The story that would have bombed

A close shave at a company offsite trying to pull off something I wasn't ready to.

I was at a company offsite recently. On the flight to the island of Mallorca where I'd meet around 30 of my colleagues, I was nervous.

Just a month ago, I was another software engineer in the company. Now, I have been given the opportunity to lead a major project. As I take my seat, I wonder, "why me?"

But I brush that thought aside quickly. Or, more honestly, stress just kicked that thought out. I need a story.

I knew I needed a story. I had just read a wonderful book about storytelling called Storyworthy by Matthew Dicks and I knew I needed to use a story to bring across the idea that "data must be treated as a product" in our startup.

The flight takes off. I pull out the popsocket stand on my iPhone and lay it on the fold out table in front of me, connect my Magic Keyboard, and launch my notes app.

I'm ready to write the third draft of my story. The story that shall serve to persuade everyone in the company to prioritise the sanctity of data in their everyday work. It will both improve the business and my standing in it.

I already know the story I want to tell. It was surprisingly easy to decide on which story to tell, maybe because I only know a handful of them readily.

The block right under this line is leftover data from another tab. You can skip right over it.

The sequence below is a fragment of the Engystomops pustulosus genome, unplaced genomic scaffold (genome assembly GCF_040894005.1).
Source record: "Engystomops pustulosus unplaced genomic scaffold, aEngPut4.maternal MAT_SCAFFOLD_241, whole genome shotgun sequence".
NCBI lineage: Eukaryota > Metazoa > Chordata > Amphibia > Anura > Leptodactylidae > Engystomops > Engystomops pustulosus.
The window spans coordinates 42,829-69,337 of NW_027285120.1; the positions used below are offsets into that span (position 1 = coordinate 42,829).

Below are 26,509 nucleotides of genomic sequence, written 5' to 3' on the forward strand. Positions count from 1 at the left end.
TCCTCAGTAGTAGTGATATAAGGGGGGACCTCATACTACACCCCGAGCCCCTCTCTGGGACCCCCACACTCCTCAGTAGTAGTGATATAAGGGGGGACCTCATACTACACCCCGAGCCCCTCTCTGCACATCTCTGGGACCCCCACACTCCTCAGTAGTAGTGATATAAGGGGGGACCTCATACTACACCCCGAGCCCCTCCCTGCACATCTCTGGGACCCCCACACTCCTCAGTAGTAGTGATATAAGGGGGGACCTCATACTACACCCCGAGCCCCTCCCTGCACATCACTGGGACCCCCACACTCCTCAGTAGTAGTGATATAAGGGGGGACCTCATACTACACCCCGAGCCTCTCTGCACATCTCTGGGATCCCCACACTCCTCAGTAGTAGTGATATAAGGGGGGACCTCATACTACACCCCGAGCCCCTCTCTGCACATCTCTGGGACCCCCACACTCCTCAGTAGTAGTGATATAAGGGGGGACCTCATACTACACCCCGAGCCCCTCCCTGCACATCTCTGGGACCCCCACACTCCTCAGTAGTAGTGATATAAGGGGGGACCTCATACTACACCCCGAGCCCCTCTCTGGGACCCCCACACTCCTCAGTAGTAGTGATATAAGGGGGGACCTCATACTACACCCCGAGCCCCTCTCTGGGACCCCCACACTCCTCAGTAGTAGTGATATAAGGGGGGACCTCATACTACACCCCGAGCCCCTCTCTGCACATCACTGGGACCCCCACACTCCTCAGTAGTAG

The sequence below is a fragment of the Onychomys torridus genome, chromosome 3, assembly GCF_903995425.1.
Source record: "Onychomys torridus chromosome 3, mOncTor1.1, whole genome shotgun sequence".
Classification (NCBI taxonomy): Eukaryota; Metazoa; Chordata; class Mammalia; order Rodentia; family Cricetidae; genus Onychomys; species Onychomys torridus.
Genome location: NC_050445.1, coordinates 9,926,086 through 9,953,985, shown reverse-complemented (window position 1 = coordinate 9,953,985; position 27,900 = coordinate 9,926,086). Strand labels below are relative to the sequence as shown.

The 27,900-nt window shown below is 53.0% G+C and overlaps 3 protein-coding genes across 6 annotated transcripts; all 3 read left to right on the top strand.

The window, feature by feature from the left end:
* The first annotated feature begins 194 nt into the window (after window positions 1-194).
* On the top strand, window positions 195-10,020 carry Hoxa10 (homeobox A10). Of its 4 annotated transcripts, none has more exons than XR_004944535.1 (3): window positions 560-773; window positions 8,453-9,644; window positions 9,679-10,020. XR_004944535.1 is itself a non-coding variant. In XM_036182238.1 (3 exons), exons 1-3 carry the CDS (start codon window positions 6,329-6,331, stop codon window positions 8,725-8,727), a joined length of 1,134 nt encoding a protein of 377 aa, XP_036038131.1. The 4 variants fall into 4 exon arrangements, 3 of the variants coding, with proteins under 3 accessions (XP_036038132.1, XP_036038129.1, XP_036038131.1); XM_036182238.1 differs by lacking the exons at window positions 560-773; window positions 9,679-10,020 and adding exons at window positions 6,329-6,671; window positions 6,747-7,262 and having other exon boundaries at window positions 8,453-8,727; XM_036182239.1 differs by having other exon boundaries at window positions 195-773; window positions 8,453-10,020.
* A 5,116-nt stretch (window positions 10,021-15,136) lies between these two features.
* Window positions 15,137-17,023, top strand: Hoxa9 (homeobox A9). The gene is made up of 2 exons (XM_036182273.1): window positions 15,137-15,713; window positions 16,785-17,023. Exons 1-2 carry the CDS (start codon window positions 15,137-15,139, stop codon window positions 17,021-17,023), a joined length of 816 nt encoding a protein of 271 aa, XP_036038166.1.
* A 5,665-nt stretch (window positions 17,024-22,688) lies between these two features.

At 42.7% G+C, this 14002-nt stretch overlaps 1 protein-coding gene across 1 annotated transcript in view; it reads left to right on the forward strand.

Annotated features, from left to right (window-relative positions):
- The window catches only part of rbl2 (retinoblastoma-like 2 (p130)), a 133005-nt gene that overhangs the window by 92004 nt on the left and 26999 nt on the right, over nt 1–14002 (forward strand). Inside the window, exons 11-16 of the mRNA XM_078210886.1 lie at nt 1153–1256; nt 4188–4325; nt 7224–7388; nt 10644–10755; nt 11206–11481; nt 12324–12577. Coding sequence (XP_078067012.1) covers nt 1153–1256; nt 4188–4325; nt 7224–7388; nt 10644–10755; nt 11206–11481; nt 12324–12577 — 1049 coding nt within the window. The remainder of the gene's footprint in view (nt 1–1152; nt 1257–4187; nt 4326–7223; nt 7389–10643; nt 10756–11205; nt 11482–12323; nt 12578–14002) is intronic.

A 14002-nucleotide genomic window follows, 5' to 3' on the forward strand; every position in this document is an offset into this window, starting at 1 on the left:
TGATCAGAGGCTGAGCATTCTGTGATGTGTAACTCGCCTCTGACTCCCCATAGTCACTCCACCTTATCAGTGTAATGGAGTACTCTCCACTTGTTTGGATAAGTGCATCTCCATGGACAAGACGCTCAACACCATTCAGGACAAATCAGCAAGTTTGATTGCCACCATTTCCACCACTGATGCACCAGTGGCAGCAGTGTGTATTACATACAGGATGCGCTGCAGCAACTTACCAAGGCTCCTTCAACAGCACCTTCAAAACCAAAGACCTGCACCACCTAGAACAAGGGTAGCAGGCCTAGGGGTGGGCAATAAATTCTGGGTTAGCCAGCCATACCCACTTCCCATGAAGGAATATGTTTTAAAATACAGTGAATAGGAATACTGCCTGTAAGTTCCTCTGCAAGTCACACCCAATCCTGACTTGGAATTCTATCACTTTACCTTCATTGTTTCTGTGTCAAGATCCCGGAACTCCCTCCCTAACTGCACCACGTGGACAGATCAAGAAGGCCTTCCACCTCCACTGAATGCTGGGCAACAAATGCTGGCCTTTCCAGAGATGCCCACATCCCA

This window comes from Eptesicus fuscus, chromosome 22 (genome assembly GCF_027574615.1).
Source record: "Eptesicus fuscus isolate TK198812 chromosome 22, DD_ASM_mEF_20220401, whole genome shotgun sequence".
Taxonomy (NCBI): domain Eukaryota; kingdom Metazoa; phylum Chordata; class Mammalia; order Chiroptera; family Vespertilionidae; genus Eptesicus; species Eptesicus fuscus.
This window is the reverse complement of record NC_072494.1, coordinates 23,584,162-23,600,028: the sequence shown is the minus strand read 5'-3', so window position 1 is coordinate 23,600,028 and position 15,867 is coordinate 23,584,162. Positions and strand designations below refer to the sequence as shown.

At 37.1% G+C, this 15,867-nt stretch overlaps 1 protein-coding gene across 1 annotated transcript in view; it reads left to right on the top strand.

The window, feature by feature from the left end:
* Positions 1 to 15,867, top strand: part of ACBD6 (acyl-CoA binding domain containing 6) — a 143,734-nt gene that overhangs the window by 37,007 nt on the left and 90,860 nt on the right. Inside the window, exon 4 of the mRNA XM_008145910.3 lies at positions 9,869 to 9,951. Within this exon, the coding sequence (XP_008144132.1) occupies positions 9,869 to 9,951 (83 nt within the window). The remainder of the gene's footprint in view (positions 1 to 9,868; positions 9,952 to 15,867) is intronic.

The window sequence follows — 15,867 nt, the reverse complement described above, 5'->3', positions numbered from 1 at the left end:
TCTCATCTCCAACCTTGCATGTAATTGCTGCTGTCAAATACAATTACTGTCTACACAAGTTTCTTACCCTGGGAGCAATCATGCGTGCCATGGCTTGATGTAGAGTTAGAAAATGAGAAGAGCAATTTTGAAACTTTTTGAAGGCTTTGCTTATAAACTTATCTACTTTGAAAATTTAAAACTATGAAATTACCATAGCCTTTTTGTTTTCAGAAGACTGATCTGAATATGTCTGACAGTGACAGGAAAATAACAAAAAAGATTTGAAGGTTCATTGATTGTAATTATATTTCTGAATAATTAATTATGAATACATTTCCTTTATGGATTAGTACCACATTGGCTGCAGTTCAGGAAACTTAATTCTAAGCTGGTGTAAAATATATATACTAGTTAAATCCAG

I wonder if it's even a good story. Fit for purpose. Or if it's going to flop.

It is the story about how I went from being ranked 35th out of 40 in the last class in secondary school until the final year, when I came in 2nd in the whole cohort. And how it wasn't the exam and grades that motivated me at all, but the fact that the girl I was chasing had strict parents who expected her to have good grades. Because I would do anything to spend a little time with her, I ended up studying a lot. That changed my life because I went to the best university in the country, and every door suddenly opened for me.

I would triumphantly end the story with that revelation, and say a brief few words to link it to the business situation we were in.

Raising funding. We needed to pass an exam to raise successfully. We need not care about how well we do in that exam, but if we did well, it would mean future fund raising would be much easier (doors opening).

But as I type this story into my iPhone, I feel a sinking feeling. How do I tie in the data part into the story? Who is the girl in our business situation?

For the whole 2 hour flight, I push through and find a way to connect the dots. I'm incredibly happy and excited. This offsite is going to be one to remember.

First day of the offsite comes along... and I learn that we have changed plans.

Not everyone's going to attend the workshop I'll be running (for reasons I agree with). Instead, I'm left with a handful of the key stakeholders that I need to get the project up and running.

Am I disappointed? A little.

Am I relieved? Very much so!

I look back now at my messy attempt at telling a story to bring across a point and I realise that it probably would have bombed.

It was a damn realistic rehearsal, though!

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